Good governance is core business, argues Australian National Charities and Not-for-profits Commission (ACNC) Acting Commissioner Deborah Jenkins.
It is core business for all charity boards to ensure their organisation is run properly and effectively, and core business for the ACNC to guide and support boards to meet their responsibilities.
When we are working with charities, one of the most common risks we identify is charities not meeting one or more of the ACNC Governance Standards. That’s why, if you are on a charity board, it is critical you are familiar with them.
The ACNC Governance Standards are high-level principles, rather than precise rules, to guide boards and leaders of organisations in deciding how to govern their charity. Because they are not prescriptive, it is up to each organisation to determine the specific actions, policies and procedures they need to put in place to meet them.
There are six standards. In broad terms, they require that a registered entity is charitable — it exists to benefit others, not for private interest or profit and, as it evolves over time, it stays to true to its purpose. The standards require that a charity operates lawfully, is run in an accountable and responsible way and helps to maintain public trust in charities, and support charities to continue to do their work.
Top tips for directors
We know one of the best ways to bolster transparency and accountability in the sector is through education. We want to support charities to strengthen their governance and improve their practices. We provide a lot of guidance and resources, including these top 10 tips for board members to stay on top of good governance.
- Know what the charitable purpose of your charity is and make sure everyone is working towards it. If you are unsure, ask yourself whether your actions promote your charity’s charitable purpose.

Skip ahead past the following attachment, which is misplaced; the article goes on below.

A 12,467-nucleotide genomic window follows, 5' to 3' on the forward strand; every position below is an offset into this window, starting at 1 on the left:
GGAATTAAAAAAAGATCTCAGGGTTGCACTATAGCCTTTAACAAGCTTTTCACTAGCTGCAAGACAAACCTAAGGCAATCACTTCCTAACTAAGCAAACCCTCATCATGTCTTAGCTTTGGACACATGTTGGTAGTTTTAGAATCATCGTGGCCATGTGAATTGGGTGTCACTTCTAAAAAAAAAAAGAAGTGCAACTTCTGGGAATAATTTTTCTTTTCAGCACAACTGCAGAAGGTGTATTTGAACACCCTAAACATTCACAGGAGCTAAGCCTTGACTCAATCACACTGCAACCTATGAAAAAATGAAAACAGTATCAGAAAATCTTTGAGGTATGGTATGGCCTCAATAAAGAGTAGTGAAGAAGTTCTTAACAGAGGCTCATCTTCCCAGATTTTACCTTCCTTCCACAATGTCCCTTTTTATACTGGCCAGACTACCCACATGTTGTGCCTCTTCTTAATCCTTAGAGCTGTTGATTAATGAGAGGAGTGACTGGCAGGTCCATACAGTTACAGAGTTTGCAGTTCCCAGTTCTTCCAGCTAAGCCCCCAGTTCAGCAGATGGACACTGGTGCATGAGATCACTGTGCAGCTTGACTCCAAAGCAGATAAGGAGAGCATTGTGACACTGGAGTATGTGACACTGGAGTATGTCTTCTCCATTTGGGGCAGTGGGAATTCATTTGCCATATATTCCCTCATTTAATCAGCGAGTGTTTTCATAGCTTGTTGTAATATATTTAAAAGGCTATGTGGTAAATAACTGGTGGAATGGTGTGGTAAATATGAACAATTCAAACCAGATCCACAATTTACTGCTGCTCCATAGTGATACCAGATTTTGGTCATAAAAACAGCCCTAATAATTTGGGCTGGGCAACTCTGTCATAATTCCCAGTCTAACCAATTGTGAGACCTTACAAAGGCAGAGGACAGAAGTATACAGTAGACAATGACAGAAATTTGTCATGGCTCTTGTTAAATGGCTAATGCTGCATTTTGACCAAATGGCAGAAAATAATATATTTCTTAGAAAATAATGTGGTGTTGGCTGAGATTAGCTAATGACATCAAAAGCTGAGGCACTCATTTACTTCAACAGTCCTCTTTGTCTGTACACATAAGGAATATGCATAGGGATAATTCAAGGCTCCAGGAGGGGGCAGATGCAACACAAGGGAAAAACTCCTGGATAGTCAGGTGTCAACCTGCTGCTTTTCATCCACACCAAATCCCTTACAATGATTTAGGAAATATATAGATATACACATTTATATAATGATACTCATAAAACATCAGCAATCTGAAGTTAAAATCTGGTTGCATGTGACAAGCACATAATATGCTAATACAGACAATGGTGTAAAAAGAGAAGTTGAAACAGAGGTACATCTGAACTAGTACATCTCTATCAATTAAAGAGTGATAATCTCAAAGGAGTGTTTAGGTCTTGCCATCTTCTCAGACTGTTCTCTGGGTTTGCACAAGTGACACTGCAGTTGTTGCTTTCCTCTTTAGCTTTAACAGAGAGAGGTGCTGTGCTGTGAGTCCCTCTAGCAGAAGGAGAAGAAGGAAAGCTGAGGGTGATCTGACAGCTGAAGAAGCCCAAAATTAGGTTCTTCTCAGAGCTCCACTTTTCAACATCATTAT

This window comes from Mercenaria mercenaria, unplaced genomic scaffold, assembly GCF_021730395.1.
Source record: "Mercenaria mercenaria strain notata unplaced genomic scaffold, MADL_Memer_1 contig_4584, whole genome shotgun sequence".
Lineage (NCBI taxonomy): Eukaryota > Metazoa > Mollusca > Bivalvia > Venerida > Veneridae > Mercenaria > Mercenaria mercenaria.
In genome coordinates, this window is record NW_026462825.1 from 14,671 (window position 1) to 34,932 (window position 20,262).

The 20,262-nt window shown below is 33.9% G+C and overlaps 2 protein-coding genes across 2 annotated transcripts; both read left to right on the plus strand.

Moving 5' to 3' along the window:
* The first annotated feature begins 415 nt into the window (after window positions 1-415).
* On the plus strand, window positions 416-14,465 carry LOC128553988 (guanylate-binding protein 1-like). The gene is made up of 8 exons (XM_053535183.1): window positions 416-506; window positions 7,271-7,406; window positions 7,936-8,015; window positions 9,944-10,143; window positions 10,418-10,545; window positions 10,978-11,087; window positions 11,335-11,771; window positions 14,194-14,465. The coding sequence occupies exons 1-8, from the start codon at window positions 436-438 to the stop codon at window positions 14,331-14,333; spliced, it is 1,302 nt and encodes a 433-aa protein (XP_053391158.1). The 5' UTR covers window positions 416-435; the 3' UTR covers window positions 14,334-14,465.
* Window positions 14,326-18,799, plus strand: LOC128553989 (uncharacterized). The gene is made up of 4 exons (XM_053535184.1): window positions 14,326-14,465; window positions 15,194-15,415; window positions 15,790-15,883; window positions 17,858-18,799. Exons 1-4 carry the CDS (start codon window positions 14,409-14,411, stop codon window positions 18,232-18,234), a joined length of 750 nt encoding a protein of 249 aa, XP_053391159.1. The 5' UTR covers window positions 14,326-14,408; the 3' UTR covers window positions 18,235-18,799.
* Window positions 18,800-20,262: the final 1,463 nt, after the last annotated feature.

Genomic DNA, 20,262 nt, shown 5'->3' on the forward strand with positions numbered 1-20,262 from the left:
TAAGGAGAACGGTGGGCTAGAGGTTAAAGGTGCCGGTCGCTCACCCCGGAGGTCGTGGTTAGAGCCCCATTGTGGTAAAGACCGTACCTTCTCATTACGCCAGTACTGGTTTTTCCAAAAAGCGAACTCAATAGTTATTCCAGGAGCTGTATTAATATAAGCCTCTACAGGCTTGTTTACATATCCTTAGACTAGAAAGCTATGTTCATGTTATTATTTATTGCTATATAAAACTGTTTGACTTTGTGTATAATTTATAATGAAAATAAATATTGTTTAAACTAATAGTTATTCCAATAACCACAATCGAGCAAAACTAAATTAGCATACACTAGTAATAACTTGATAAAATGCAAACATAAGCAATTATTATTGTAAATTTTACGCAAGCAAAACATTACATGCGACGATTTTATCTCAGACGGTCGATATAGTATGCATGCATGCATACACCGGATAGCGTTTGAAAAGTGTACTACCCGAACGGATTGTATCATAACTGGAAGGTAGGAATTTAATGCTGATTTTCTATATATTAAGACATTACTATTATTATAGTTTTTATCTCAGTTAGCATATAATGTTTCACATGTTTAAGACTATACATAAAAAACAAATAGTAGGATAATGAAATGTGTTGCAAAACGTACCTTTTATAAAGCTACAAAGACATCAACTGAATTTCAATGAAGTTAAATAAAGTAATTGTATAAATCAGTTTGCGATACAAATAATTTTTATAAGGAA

- Be clear about your role and make sure that the roles and responsibilities of everyone at your charity are well understood, whether people are volunteers, members, board members, clients or employees.
- Understand your charity’s financial position and be familiar with its financial statements. Everyone on the board shares a responsibility to make sure the charity’s finances are managed well.
- Keep your responsibilities and legal duties in mind when making decisions as a board member, particularly difficult decisions.
- Have a copy of your charity’s rules: read them, understand them, follow them and if you are ever unsure, ask other board members or get professional advice.
- Although board members act as a group, do not just follow the crowd. You should always do what you think is best for your charity, even if sometimes it means taking a different view to other board members.
- Understand your charity’s obligations to government agencies and make sure your charity is meeting them.
- Listen to the other board members and work as part of a team. The board shares a collective responsibility for the charity and you should see board members as colleagues.
- Declare and manage conflicts of interest. Most members of a board will encounter conflicts of interest and you should feel confident to handle them responsibly.
- Always act in the best interests of your charity. As a board member, you have a responsibility to put its interests above your own personal interests.
Online education resources
In a boost to the education resources available for boards and those who lead charities, we have just launched a new, free online program of short courses. For new board members, the Governing Charities program covers the foundations of how to run a successful charity, while those with more experience may benefit from consolidating or supplementing their knowledge with courses that cover a range of topics, including the ACNC Governance Standards.
Meeting the standards is a condition of registration as a charity. Failure to do so may lead us to issue a warning or a direction to a charity. In the most serious cases charity registration can be revoked, which would result in loss of access to certain government funding, exemptions, concessions and benefits.
We know most charities want to do the right thing and our compliance approach is to focus on serious or deliberate breaches of one or more of the standards. For example: there is a concern that money is being diverted to non-charitable purposes; serious conflicts of interest are not being disclosed; or there is gross financial negligence. A charity must be able to demonstrate that the steps it has taken to meet the standards are appropriate, considering factors such as its size, purpose and activities. In our experience, most charities work with us to fix any potential issue.
We are always looking to improve our education resources to support governance in the sector, so have a look at our new online courses — we would value your feedback.
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